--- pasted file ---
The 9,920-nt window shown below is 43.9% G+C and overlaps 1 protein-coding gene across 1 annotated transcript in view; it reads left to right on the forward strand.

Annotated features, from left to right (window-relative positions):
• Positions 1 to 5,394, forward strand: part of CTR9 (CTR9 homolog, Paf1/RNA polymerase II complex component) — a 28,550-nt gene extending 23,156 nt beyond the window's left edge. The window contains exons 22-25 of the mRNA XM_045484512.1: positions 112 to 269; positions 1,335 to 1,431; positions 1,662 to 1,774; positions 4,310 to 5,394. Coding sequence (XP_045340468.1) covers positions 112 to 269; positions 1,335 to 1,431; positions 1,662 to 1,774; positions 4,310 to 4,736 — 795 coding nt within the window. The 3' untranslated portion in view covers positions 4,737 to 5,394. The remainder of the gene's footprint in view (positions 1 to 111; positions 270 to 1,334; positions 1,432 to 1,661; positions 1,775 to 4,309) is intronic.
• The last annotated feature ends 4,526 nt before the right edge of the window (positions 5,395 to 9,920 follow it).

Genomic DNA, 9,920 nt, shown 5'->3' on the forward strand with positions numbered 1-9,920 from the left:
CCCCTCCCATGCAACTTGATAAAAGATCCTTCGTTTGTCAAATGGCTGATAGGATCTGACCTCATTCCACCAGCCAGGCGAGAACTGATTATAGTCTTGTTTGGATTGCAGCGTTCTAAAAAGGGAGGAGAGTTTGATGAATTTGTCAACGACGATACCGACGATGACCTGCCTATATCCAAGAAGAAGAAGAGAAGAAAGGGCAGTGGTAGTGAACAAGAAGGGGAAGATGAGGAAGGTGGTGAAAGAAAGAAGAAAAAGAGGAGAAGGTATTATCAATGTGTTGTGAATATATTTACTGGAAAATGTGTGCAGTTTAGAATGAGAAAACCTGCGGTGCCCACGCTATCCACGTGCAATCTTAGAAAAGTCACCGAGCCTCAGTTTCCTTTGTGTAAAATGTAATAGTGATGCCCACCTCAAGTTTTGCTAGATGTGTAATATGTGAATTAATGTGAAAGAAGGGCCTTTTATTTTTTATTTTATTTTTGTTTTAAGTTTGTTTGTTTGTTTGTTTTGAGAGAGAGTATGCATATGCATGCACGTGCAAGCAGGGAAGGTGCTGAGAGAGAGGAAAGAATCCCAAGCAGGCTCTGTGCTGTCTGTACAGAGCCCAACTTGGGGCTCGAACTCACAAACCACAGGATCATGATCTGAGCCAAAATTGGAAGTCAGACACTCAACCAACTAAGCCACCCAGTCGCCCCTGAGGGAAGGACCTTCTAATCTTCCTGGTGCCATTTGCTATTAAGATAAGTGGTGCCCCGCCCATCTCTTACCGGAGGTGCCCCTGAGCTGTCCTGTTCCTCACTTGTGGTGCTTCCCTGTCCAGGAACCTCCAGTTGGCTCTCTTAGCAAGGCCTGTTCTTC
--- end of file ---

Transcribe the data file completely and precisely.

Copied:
The 9,920-nt window shown below is 43.9% G+C and overlaps 1 protein-coding gene across 1 annotated transcript in view; it reads left to right on the forward strand.

Annotated features, from left to right (window-relative positions):
• Positions 1 to 5,394, forward strand: part of CTR9 (CTR9 homolog, Paf1/RNA polymerase II complex component) — a 28,550-nt gene extending 23,156 nt beyond the window's left edge. The window contains exons 22-25 of the mRNA XM_045484512.1: positions 112 to 269; positions 1,335 to 1,431; positions 1,662 to 1,774; positions 4,310 to 5,394. Coding sequence (XP_045340468.1) covers positions 112 to 269; positions 1,335 to 1,431; positions 1,662 to 1,774; positions 4,310 to 4,736 — 795 coding nt within the window. The 3' untranslated portion in view covers positions 4,737 to 5,394. The remainder of the gene's footprint in view (positions 1 to 111; positions 270 to 1,334; positions 1,432 to 1,661; positions 1,775 to 4,309) is intronic.
• The last annotated feature ends 4,526 nt before the right edge of the window (positions 5,395 to 9,920 follow it).

Genomic DNA, 9,920 nt, shown 5'->3' on the forward strand with positions numbered 1-9,920 from the left:
CCCCTCCCATGCAACTTGATAAAAGATCCTTCGTTTGTCAAATGGCTGATAGGATCTGACCTCATTCCACCAGCCAGGCGAGAACTGATTATAGTCTTGTTTGGATTGCAGCGTTCTAAAAAGGGAGGAGAGTTTGATGAATTTGTCAACGACGATACCGACGATGACCTGCCTATATCCAAGAAGAAGAAGAGAAGAAAGGGCAGTGGTAGTGAACAAGAAGGGGAAGATGAGGAAGGTGGTGAAAGAAAGAAGAAAAAGAGGAGAAGGTATTATCAATGTGTTGTGAATATATTTACTGGAAAATGTGTGCAGTTTAGAATGAGAAAACCTGCGGTGCCCACGCTATCCACGTGCAATCTTAGAAAAGTCACCGAGCCTCAGTTTCCTTTGTGTAAAATGTAATAGTGATGCCCACCTCAAGTTTTGCTAGATGTGTAATATGTGAATTAATGTGAAAGAAGGGCCTTTTATTTTTTATTTTATTTTTGTTTTAAGTTTGTTTGTTTGTTTGTTTTGAGAGAGAGTATGCATATGCATGCACGTGCAAGCAGGGAAGGTGCTGAGAGAGAGGAAAGAATCCCAAGCAGGCTCTGTGCTGTCTGTACAGAGCCCAACTTGGGGCTCGAACTCACAAACCACAGGATCATGATCTGAGCCAAAATTGGAAGTCAGACACTCAACCAACTAAGCCACCCAGTCGCCCCTGAGGGAAGGACCTTCTAATCTTCCTGGTGCCATTTGCTATTAAGATAAGTGGTGCCCCGCCCATCTCTTACCGGAGGTGCCCCTGAGCTGTCCTGTTCCTCACTTGTGGTGCTTCCCTGTCCAGGAACCTCCAGTTGGCTCTCTTAGCAAGGCCTGTTCTTC